Back when Elvis Presley released “Heartbreak Hotel,” Monte Johnson was in the same class as Wilt Chamberlain. The same Kansas University freshman class, that is, not the same class as a basketball player. Twenty-nine years after that, Johnson was KU’s athletic director when Danny Manning decided to come to Kansas to play basketball and earn a degree. Twenty-nine years after that, Johnson reacted Tuesday the same way most Lawrence residents did at the news that the nation’s best high school basketball player will have ‘KANSAS’ spread across his chest throughout next winter. He broke out into a huge smile that stayed with him all day.
Sure, Rivals had Josh Selby ranked No. 1 a few years ago, but Selby just happened to be the last No. 1 in a year there wasn’t a clear-cut top recruit. There were nearly as many No. 1-ranked prospects as there were recruiting services. This is different. The moment Wiggins reclassified from a Class of 2014 recruit to 2013 he shot to the top of a very talented class. He’s been called the best high school recruit since, take your pick: Kevin Durant, Greg Oden, LeBron James.
Wilt, Danny and Wiggins can’t be compared as basketball players because of their different styles and positions and because nobody can be compared to Wilt. But Johnson did point to traits shared by Chamberlain and Manning and to early signs that Wiggins might have them as well: class and humility.
“Wilt and Danny, really good people who came from wonderful families,” Johnson said.
Wiggins didn’t invite ESPN in for a news conference choreographed by the network, replete with baseball caps from all four schools facing the TV cameras. Great sign.
“It tells me a lot about him,” Johnson said. “He wasn’t doing it for the glory or for the attention the way most of them do it.”
Instead, he let a reporter who had covered him in high school break the news via Twitter.
“That’s very telling about what type of person he is,” Johnson said.
Throughout his recruitment, Wiggins appeared to think all the speculation about his college choice, all the importance placed on it, did not make sense. He seems to get that just because he happens to be really good at something that generates huge audiences on TV and in person doesn’t make him more important than heads of state.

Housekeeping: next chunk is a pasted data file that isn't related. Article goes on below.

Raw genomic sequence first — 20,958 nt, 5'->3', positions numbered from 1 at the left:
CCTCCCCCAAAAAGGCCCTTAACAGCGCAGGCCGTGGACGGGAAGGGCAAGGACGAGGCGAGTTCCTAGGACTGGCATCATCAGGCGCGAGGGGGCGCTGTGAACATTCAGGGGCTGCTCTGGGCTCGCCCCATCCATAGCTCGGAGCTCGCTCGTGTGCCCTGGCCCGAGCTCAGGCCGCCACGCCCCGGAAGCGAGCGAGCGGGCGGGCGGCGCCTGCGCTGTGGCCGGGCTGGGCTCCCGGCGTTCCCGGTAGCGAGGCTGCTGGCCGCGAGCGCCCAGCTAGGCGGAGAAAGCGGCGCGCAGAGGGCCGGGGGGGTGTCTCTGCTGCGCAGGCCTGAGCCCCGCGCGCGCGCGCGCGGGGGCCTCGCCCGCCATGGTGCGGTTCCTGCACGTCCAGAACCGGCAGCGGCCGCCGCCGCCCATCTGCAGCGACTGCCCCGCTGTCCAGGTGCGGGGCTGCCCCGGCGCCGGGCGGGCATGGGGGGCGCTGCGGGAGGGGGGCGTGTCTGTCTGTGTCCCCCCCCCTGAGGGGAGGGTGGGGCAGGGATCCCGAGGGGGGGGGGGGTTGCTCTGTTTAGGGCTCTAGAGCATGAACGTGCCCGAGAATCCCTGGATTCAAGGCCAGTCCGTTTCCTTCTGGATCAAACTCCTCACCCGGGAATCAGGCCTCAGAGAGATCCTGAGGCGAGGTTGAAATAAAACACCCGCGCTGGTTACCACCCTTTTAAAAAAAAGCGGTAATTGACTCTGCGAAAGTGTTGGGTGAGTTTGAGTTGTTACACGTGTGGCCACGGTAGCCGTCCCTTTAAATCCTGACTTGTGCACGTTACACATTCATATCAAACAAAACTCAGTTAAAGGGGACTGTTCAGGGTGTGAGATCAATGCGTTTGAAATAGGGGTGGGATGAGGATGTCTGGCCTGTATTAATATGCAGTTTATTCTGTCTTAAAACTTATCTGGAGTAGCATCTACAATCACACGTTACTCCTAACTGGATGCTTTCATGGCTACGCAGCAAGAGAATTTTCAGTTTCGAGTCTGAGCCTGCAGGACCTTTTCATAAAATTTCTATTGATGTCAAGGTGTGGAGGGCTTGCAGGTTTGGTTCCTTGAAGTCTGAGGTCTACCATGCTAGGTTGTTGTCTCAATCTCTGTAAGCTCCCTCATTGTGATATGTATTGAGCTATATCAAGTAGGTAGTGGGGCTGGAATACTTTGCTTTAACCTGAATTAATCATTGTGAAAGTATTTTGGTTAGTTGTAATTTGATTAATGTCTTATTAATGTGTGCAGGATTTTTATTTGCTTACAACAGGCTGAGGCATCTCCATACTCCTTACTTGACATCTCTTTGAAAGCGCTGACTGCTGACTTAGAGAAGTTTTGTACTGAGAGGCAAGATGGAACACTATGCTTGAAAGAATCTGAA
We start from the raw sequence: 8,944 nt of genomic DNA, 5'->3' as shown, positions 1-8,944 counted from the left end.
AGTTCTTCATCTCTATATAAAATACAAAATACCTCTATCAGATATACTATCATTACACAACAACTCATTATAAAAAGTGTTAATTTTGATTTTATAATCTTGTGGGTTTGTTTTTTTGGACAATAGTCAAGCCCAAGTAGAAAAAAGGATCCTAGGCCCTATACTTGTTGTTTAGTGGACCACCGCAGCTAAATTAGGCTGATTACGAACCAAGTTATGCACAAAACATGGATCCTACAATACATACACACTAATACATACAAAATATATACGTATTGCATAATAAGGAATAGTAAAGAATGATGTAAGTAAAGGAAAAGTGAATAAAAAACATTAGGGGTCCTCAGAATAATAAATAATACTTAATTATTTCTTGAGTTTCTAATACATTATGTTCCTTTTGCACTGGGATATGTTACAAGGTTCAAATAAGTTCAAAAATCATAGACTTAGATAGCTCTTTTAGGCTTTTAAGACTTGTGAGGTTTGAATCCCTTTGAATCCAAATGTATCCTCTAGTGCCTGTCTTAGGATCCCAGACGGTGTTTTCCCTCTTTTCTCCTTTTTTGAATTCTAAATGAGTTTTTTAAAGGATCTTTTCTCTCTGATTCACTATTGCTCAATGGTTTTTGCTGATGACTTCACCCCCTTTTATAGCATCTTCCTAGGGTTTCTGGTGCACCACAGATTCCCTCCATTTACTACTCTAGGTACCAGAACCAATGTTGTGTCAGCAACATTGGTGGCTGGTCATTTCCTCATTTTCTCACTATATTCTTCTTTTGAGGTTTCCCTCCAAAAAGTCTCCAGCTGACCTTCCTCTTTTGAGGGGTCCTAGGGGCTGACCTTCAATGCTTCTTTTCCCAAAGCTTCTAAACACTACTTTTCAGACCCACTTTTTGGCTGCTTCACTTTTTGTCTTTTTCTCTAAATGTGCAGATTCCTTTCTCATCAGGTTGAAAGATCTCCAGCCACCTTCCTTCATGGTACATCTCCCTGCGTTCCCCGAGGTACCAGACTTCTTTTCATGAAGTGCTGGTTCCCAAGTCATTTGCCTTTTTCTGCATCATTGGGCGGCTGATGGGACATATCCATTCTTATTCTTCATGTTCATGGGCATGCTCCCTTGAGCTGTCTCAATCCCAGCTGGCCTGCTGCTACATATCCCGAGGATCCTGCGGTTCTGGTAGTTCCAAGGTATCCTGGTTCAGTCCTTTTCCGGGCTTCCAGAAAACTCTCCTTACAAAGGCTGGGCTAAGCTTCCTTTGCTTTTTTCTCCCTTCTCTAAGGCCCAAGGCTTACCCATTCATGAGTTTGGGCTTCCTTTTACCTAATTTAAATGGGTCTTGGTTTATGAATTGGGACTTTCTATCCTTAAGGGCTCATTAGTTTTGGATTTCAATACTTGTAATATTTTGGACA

Manning’s the same way and, according to Johnson, so was Wilt, who to that point was the most talented basketball player ever. (A compelling argument still could be made that nobody has knocked the Babe Ruth of basketball off that perch.)
“We all heard talk about this 7-footer from Philadelphia, but we had no way of seeing him play,” Johnson said. “It’s not like you could watch highlight clips then. It wasn’t until I saw him our first freshman practice that I was able to appreciate and understand what they were talking about.”
All these years later, Johnson still sounded in awe of what he saw that first practice.
“I was thinking, ‘Where in the hell did this guy get these skills? He could jump out of the gym, run like a deer,” Johnson said. “He did things I had never seen before, did them with unbelievable grace, unbelievable coordination. I thought, ‘Boy, am I lucky to get on the same team with him.’”
You make your own breaks in life. Johnson made his first big one by scoring 27 points for Wyandotte High in a home game against Shawnee Mission North. A relative of Phog Allen’s happened to be in the stands. He let the coach know what he saw and KU assistant coach Dick Harp contacted him to arrange a home visit.
“That was a little uncomfortable for me,” Johnson said. “We were so poor I thought they maybe they were coming to the house to figure out how to buy us some food.”
He received an academic scholarship and was told he could have a basketball scholarship if he could become a starter for the freshman team by the end of the year. He did and even became a part-time starter for the varsity in later years.
Johnson hired Larry Brown, who in turn hired Ed Manning as an assistant, and Danny and the Miracles delivered a national title to Kansas in 1988.
Now Johnson will enjoy KU’s third great recruit along with 16,299 from a seat alongside his wife, Kay, at center-court, halfway up, backs on their chairs. A gift from the school for his service as athletic director? Not quite. It doesn’t work that way. He made some nice investments in businesses that deal in that bubblin’ crude that comes up through the ground, oil, that is, black gold, Kansas tea.